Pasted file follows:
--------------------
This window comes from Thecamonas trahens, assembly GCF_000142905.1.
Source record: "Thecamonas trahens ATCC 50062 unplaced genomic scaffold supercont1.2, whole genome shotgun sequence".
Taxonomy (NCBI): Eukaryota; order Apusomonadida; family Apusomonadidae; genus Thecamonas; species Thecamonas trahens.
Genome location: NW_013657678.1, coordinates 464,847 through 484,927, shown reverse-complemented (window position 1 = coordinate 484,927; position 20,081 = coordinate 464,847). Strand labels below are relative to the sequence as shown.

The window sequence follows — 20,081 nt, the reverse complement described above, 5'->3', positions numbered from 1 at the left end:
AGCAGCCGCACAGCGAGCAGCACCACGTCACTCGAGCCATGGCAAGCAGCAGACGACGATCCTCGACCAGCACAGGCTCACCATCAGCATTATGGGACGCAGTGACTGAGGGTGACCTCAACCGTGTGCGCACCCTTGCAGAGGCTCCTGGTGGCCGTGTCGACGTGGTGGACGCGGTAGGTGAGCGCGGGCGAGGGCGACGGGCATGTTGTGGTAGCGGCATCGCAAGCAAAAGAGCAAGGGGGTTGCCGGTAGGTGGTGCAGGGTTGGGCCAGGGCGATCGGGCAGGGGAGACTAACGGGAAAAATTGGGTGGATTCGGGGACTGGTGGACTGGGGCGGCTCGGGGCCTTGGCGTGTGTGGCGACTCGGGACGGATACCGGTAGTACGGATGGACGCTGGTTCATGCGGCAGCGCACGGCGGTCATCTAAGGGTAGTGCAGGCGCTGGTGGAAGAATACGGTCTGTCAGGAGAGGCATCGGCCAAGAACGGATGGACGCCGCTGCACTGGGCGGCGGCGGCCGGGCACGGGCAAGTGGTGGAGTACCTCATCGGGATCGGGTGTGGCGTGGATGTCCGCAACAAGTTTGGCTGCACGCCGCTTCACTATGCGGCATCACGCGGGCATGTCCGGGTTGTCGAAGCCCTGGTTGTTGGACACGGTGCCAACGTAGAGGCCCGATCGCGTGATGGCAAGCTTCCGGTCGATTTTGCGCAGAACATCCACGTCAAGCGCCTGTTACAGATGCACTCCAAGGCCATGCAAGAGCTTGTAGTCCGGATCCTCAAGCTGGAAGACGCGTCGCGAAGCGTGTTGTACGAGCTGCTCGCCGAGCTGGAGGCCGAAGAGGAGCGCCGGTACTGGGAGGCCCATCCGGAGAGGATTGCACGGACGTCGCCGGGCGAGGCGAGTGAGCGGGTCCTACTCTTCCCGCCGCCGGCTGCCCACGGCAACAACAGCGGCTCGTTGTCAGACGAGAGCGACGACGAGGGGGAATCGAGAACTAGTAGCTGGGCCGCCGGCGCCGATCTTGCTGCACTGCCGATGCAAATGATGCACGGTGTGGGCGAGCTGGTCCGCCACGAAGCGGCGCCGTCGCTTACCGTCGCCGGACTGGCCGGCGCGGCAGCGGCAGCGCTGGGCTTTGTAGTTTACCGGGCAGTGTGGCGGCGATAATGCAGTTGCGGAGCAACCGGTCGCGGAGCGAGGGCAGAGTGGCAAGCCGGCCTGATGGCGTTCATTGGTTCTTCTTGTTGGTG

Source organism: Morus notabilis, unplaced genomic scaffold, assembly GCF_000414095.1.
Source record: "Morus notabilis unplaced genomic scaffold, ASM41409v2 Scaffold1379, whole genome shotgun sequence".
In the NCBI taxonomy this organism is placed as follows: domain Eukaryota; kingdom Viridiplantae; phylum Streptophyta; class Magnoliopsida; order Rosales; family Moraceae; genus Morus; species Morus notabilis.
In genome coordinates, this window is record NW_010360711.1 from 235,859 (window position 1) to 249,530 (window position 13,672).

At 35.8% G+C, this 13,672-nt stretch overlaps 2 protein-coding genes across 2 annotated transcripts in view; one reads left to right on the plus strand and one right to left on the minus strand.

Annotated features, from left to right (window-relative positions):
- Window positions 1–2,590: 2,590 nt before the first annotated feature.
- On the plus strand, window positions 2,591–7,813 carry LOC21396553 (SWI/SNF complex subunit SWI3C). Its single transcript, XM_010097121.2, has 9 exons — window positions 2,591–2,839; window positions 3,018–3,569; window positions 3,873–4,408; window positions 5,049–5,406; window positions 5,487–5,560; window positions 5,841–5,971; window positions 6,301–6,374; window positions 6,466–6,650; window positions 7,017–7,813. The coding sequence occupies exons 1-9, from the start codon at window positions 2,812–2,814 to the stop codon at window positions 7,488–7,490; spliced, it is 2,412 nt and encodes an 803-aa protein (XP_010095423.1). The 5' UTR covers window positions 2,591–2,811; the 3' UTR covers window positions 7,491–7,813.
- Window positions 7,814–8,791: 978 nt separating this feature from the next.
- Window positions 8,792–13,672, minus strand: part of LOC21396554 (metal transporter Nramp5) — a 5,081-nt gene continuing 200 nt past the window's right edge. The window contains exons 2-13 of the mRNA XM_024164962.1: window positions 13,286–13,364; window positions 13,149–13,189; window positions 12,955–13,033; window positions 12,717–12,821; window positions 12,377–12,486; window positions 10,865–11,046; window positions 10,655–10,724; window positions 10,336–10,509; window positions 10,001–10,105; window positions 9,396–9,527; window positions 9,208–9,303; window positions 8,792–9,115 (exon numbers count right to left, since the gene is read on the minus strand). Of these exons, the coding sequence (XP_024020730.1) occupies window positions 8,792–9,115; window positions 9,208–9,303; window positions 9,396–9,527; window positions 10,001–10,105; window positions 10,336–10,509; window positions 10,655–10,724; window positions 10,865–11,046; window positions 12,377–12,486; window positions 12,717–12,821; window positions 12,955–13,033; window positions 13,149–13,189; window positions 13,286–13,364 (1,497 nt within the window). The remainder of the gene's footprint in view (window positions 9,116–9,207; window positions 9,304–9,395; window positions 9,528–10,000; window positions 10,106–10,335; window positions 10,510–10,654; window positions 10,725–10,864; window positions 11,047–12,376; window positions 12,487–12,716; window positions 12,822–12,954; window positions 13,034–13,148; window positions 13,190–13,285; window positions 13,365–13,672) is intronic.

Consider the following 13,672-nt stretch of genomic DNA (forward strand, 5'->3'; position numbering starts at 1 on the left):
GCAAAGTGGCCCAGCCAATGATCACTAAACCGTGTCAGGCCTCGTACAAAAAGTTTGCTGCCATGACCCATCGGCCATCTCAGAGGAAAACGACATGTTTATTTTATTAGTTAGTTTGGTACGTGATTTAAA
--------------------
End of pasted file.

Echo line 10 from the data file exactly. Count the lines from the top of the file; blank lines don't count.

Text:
In genome coordinates, this window is record NW_010360711.1 from 235,859 (window position 1) to 249,530 (window position 13,672).